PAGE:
It was predicted that three binding sites of miR-508-3p exist in the 3′-UTR of the LOX gene and we showed two of the binding sites in Fig. 4e. Subsequently, we conducted luciferase reporter assay to explore if miR-508-3p could directly target LOX. We cloned LOX 3′-UTR into the pGL3-ctrl vector and produced pGL3-LOX constructs. Cotransfection of pGL3-LOX and miR-508-3p mimic led to a 47.8% decrease in luciferase activity compared with control, implying that miR-508-3p directly targets LOX (Fig. 4f). To further validate that miR-508-3p specifically controls LOX expression via the predicted binding sites, we generated the control construct-pGL3-LOX-Mu, in which the miR-508-3p binding site sequences on LOX 3′-UTR were deleted. Subsequently, cotransfection of this construct with miR-508-3p mimic or miR-Ctrl into cells was conducted. It was observed that deletion of the miR-508-3p binding sites from the 3′-UTR of LOX attenuated the effects of miR-508-3p on luciferase activity (Fig. 4f). We further observed that transfection of miR-508-3p mimic in OV56 cells resulted in significant decrease of LOX protein expression (Fig. 4g).

To confirm that down-regulation of LOX is responsible for miR-508-3p-suppressed EMT and invasion, we further performed functional rescue experiments. We analyzed the migratory abilities of ovarian cancer cells through Transwell chamber analysis in control or LOX silenced OV56 cells transfected with miR-508-3p inhibitor or control or LOX-overexpressing COV504 cells transfected with miR-508-3p mimic. We noticed that silencing LOX could significantly reduce the migratory ability of miR-508-3p inhibitor-transfected OV56 cells compared with control(Supplementary Fig. S7a) while enforced LOX expression in miR-508-3p mimic-transfected COV504 cells significantly enhanced their migratory ability compared with control(Supplementary Fig. S7b). These observations demonstrated that LOX is a bona fide target of miR-508-3p in determining the mesenchymal identity of ovarian cancer.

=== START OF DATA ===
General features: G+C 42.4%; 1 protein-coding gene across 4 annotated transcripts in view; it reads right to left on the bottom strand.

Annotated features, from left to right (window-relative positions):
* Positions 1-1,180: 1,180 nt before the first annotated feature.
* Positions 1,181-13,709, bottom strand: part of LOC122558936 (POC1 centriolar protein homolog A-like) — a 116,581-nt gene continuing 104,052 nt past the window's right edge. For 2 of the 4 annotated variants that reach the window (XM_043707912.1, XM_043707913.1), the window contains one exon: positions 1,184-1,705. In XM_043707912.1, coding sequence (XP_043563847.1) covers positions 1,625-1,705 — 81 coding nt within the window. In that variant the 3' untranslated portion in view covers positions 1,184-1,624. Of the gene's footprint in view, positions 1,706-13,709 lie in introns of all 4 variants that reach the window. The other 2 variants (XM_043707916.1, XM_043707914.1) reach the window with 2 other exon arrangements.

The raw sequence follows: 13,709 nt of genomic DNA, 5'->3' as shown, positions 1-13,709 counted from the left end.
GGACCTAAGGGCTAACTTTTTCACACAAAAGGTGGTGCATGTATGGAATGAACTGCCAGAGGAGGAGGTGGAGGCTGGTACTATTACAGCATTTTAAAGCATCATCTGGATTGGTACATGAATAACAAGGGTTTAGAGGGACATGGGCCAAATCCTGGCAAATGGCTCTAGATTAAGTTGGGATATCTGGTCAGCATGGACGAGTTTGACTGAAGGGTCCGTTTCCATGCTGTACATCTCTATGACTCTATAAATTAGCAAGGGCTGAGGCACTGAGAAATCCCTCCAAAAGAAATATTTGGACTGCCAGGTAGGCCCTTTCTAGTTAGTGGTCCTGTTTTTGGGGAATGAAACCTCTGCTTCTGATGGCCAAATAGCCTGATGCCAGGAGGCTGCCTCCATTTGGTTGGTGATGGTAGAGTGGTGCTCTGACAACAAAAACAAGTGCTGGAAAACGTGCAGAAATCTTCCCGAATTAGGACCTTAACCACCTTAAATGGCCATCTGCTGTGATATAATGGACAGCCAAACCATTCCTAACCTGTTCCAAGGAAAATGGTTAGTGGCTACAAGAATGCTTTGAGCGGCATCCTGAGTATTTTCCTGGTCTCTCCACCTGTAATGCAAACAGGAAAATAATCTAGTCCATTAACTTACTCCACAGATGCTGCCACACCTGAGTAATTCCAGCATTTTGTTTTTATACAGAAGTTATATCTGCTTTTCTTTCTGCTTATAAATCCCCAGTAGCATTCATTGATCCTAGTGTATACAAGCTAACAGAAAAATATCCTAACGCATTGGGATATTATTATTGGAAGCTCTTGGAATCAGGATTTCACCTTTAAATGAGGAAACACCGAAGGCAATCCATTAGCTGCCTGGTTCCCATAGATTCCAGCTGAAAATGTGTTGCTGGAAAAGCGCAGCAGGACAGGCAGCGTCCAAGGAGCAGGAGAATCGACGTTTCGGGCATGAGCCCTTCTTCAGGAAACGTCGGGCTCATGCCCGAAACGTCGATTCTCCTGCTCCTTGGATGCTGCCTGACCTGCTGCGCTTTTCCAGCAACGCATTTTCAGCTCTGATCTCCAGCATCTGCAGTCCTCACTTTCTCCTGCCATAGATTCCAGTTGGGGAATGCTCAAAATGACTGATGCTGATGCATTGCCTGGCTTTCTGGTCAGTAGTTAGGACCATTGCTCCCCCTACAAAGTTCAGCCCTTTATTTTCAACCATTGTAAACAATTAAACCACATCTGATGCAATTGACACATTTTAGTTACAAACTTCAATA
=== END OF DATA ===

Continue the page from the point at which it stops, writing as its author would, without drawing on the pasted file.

miR-508-3p inhibition triggered EMT program in vivo and in clinical specimens

We further established an in vivo model using two non-mesenchymal subtype OvCa cell lines, OV56, and OVTOKO. For both models, delivery of miR-508-3p antagomir led to significant increase in the number of metastatic nodules and ascites volume compared with control (Fig. 5a, b). On the molecular level, compared with miR-Ctrl, miR-508-3p antagomir treatment significantly reduced expression of E-cadherin and induced expression of vimentin and LOX in vivo in both mouse models using immunostaining assays (Fig. 5c, d).